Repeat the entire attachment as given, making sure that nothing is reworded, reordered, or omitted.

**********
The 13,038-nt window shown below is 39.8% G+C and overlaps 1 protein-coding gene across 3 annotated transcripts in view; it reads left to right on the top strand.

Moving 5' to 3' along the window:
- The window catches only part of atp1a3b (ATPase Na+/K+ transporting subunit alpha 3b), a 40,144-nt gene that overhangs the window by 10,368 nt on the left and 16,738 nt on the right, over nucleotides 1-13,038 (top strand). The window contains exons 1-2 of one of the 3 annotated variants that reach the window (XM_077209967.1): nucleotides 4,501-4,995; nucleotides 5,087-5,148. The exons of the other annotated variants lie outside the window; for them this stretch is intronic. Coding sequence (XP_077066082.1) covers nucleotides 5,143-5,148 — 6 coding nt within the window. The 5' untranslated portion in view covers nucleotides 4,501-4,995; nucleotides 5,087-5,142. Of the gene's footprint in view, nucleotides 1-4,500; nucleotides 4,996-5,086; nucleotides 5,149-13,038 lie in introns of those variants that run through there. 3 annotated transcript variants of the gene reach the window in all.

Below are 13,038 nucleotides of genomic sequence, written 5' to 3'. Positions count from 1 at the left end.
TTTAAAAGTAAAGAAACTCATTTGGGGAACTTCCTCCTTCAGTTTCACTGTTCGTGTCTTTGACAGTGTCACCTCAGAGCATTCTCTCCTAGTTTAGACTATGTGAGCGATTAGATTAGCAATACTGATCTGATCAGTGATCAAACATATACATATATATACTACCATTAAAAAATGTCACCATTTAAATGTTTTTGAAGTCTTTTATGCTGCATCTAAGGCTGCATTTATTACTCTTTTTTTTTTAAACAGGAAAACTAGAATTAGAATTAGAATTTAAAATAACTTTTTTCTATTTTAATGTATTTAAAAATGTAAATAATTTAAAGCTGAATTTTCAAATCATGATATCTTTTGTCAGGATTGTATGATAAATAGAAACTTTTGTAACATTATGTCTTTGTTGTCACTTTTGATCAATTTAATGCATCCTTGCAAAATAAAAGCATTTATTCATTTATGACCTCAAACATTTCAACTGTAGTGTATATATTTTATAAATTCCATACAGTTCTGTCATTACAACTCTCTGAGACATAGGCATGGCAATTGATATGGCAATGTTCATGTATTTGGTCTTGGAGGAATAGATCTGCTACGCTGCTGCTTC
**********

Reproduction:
The 13,038-nt window shown below is 39.8% G+C and overlaps 1 protein-coding gene across 3 annotated transcripts in view; it reads left to right on the top strand.

Moving 5' to 3' along the window:
- The window catches only part of atp1a3b (ATPase Na+/K+ transporting subunit alpha 3b), a 40,144-nt gene that overhangs the window by 10,368 nt on the left and 16,738 nt on the right, over nucleotides 1-13,038 (top strand). The window contains exons 1-2 of one of the 3 annotated variants that reach the window (XM_077209967.1): nucleotides 4,501-4,995; nucleotides 5,087-5,148. The exons of the other annotated variants lie outside the window; for them this stretch is intronic. Coding sequence (XP_077066082.1) covers nucleotides 5,143-5,148 — 6 coding nt within the window. The 5' untranslated portion in view covers nucleotides 4,501-4,995; nucleotides 5,087-5,142. Of the gene's footprint in view, nucleotides 1-4,500; nucleotides 4,996-5,086; nucleotides 5,149-13,038 lie in introns of those variants that run through there. 3 annotated transcript variants of the gene reach the window in all.

Below are 13,038 nucleotides of genomic sequence, written 5' to 3'. Positions count from 1 at the left end.
TTTAAAAGTAAAGAAACTCATTTGGGGAACTTCCTCCTTCAGTTTCACTGTTCGTGTCTTTGACAGTGTCACCTCAGAGCATTCTCTCCTAGTTTAGACTATGTGAGCGATTAGATTAGCAATACTGATCTGATCAGTGATCAAACATATACATATATATACTACCATTAAAAAATGTCACCATTTAAATGTTTTTGAAGTCTTTTATGCTGCATCTAAGGCTGCATTTATTACTCTTTTTTTTTTAAACAGGAAAACTAGAATTAGAATTAGAATTTAAAATAACTTTTTTCTATTTTAATGTATTTAAAAATGTAAATAATTTAAAGCTGAATTTTCAAATCATGATATCTTTTGTCAGGATTGTATGATAAATAGAAACTTTTGTAACATTATGTCTTTGTTGTCACTTTTGATCAATTTAATGCATCCTTGCAAAATAAAAGCATTTATTCATTTATGACCTCAAACATTTCAACTGTAGTGTATATATTTTATAAATTCCATACAGTTCTGTCATTACAACTCTCTGAGACATAGGCATGGCAATTGATATGGCAATGTTCATGTATTTGGTCTTGGAGGAATAGATCTGCTACGCTGCTGCTTC